Lawyer-critic Oggs Cruz, as early as 2006, wrote in his blog that among De Leon’s films, “Kisapmata” is his masterpiece.
“(Alfred) Hitchcock is an obvious influence,” Cruz wrote. “Yet the creepy thing about ‘Kisapmata’ is that the events are all too real, unlike Hitchcock's ‘Psycho’ wherein the murderer is merely haunted by a domineering yet dead mother.”
In his review for Business World on March 27, Noel Vera wrote: “Easily Mike de Leon’s masterpiece and in my book one of the greatest of Filipino films.”
Cinephile Maribel Legarda saw the film when she was still a colegiala in Assumption University in 1981.
Now the artistic director of Philippine Educational Theater Association, she recalled: “I loved it... how he created that scary oppressive mood in that house and the performers were also so good.”
Now, what these critics, cinephiles, cineastes and fans of De Leon’s films have seen was the MMFF copy or the theatrical version that has made the rounds of local festivals and video-on-demand streaming services like iWant and the-now shut down Hooq.
In an earlier interview, De Leon said when he supervised the MMFF version, there were one or two additional scenes that were removed when he re-edited and remixed the film for foreign screenings.
“Many sound effects were present in the MMFF version because I thought the film was too quiet and even more noncommercial. I cleaned it up when I made the definitive mix after the MMFF,” De Leon said.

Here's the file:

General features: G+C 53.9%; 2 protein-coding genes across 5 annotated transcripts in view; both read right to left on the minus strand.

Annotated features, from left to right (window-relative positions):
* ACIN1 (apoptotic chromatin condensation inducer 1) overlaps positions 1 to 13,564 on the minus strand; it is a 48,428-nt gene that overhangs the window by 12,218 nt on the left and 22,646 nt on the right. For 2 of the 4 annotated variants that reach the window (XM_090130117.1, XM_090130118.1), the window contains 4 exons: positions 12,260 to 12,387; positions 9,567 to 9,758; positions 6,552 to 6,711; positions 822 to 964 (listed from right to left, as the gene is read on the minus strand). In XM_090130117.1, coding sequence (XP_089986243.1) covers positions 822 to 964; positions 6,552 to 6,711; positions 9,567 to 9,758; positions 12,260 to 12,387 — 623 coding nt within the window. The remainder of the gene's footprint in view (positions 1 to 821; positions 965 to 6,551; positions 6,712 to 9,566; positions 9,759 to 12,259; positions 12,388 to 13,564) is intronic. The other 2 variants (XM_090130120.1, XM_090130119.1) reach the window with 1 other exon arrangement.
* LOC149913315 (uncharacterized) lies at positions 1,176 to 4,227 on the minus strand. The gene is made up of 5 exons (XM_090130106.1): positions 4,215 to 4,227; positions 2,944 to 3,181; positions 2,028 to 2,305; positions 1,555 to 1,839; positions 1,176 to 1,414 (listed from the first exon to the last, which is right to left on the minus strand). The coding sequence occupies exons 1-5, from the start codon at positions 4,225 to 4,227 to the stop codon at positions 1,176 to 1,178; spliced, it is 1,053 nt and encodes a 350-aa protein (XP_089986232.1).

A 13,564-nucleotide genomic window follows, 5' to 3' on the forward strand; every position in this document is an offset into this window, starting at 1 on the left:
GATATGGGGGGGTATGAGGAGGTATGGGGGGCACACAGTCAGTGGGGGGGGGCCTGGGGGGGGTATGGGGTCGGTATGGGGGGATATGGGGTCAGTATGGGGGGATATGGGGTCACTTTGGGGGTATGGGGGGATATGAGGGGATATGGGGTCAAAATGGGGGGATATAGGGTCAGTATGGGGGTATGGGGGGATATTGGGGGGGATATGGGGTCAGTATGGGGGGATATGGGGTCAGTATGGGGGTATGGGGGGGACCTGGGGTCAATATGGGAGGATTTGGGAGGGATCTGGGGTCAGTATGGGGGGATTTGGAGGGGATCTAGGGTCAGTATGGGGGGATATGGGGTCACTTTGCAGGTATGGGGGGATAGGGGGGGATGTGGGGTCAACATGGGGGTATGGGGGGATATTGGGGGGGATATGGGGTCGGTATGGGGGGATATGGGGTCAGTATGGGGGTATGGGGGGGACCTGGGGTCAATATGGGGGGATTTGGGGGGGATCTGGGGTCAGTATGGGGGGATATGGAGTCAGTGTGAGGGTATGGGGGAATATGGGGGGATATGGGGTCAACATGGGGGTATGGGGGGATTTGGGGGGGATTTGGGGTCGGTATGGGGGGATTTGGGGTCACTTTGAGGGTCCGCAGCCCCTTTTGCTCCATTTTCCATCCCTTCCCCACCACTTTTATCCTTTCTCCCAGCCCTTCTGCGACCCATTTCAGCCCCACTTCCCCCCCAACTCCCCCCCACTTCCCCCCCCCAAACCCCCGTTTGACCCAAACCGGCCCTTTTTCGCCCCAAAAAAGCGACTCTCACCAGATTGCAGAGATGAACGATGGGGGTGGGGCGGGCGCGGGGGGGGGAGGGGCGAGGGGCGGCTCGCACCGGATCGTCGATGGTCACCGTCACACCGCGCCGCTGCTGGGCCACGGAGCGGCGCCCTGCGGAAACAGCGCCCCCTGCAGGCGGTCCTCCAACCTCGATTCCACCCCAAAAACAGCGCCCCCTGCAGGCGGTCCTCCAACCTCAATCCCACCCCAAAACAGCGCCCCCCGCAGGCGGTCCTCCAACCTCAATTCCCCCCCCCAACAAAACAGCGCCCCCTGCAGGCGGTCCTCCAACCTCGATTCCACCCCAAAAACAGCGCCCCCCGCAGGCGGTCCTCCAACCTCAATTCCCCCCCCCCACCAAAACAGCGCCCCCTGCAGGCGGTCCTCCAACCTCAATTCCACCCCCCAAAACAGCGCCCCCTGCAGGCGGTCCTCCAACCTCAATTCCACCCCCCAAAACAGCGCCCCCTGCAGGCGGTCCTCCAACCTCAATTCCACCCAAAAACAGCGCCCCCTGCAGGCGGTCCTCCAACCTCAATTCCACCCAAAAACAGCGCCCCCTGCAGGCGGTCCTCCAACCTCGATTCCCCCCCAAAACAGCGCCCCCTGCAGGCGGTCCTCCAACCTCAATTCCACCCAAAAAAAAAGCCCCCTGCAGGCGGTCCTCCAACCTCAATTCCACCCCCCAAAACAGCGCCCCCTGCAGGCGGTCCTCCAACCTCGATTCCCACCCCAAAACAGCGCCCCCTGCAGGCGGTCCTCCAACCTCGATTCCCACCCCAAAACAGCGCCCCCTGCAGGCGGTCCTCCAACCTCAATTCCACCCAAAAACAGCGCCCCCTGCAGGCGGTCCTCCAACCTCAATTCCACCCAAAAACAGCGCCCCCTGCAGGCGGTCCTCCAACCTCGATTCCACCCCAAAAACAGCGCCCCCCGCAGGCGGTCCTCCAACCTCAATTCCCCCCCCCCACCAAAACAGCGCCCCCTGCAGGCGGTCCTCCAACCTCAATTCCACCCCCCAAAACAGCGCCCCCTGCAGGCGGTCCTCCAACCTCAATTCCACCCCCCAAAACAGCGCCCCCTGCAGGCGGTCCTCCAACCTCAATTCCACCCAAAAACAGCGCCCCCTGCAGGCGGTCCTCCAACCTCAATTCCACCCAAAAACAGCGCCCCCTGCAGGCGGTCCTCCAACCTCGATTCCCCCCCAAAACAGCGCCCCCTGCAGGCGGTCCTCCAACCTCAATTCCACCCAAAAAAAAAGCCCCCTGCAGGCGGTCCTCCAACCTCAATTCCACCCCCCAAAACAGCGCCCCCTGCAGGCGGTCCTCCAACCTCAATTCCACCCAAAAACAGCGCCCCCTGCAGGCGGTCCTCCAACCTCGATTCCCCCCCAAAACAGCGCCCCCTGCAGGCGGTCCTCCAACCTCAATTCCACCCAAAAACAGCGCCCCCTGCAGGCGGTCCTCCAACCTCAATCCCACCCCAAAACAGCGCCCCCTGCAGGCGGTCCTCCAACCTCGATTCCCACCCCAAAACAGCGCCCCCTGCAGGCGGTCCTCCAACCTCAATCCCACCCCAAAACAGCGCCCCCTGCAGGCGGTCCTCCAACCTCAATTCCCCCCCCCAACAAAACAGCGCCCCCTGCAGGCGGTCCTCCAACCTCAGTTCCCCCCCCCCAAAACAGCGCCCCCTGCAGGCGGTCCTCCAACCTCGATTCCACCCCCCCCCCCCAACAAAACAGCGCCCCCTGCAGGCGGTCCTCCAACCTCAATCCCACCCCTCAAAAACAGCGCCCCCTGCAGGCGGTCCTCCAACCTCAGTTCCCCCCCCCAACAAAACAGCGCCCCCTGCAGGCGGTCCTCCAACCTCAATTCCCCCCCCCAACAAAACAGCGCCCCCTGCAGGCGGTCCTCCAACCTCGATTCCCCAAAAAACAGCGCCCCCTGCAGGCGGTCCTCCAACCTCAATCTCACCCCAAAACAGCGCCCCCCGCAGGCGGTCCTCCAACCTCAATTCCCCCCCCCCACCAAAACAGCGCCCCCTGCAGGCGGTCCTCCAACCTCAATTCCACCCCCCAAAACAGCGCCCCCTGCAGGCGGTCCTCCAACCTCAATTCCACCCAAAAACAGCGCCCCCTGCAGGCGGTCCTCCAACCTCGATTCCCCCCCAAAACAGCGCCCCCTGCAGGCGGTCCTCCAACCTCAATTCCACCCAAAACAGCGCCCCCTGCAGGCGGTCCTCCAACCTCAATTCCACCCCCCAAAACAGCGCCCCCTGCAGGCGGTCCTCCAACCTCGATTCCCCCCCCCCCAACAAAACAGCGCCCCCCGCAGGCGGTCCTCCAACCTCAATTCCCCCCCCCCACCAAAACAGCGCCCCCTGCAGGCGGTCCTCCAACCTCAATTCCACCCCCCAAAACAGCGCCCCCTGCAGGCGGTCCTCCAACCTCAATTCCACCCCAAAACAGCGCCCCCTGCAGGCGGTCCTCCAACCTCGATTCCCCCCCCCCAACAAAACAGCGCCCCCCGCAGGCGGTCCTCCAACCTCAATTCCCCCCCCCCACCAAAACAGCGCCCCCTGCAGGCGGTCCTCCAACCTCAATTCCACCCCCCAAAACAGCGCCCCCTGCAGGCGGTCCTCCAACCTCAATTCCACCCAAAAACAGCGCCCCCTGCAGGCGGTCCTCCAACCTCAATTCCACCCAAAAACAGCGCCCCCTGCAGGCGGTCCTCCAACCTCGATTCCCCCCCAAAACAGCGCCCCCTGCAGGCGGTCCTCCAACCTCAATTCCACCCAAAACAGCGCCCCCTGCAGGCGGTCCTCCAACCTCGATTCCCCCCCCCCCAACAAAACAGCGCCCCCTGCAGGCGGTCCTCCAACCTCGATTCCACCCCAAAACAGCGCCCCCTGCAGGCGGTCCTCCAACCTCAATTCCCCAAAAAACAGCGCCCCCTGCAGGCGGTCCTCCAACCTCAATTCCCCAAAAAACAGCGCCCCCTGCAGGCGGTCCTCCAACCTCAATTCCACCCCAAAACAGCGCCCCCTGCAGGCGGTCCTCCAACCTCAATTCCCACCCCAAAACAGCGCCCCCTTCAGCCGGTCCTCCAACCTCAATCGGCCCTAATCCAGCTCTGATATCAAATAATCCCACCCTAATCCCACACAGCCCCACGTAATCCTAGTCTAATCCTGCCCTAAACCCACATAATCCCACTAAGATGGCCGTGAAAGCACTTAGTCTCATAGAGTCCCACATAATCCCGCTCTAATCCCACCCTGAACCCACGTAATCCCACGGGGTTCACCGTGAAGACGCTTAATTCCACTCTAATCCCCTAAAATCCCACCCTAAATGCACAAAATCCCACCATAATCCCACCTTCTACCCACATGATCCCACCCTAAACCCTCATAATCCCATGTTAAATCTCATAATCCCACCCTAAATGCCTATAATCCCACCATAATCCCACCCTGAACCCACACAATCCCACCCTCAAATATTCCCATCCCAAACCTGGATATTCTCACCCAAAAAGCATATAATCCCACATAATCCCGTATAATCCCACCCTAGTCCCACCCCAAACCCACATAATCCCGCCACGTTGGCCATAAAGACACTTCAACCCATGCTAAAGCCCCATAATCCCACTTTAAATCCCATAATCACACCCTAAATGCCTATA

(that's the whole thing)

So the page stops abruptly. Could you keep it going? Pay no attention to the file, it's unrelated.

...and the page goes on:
As the story goes, Bancom Audiovision, the production company behind the film went bankrupt and was shut down in the early 1980s. BA was a subsidiary of Union Bank.
The original negatives of the film’s final cut, or the one sent to Cannes, ended up at the U.P. Film Center Archive.
“I tried for so many years to secure permission to access the materials and make a print for archival purposes. I wrote the bank several letters but all responses were coursed through their legal arm who expressed no interest in what must have seemed to them an inconsequential matter. In the meanwhile, the film elements not only of ‘Kisapmata’ but all the other films produced by that company started to deteriorate,” De Leon said.
De Leon took an early retirement from doing films after 1999’s “Bayaning Third World.” It was only after 18 years he re-emerged when he did “Citizen Jake.”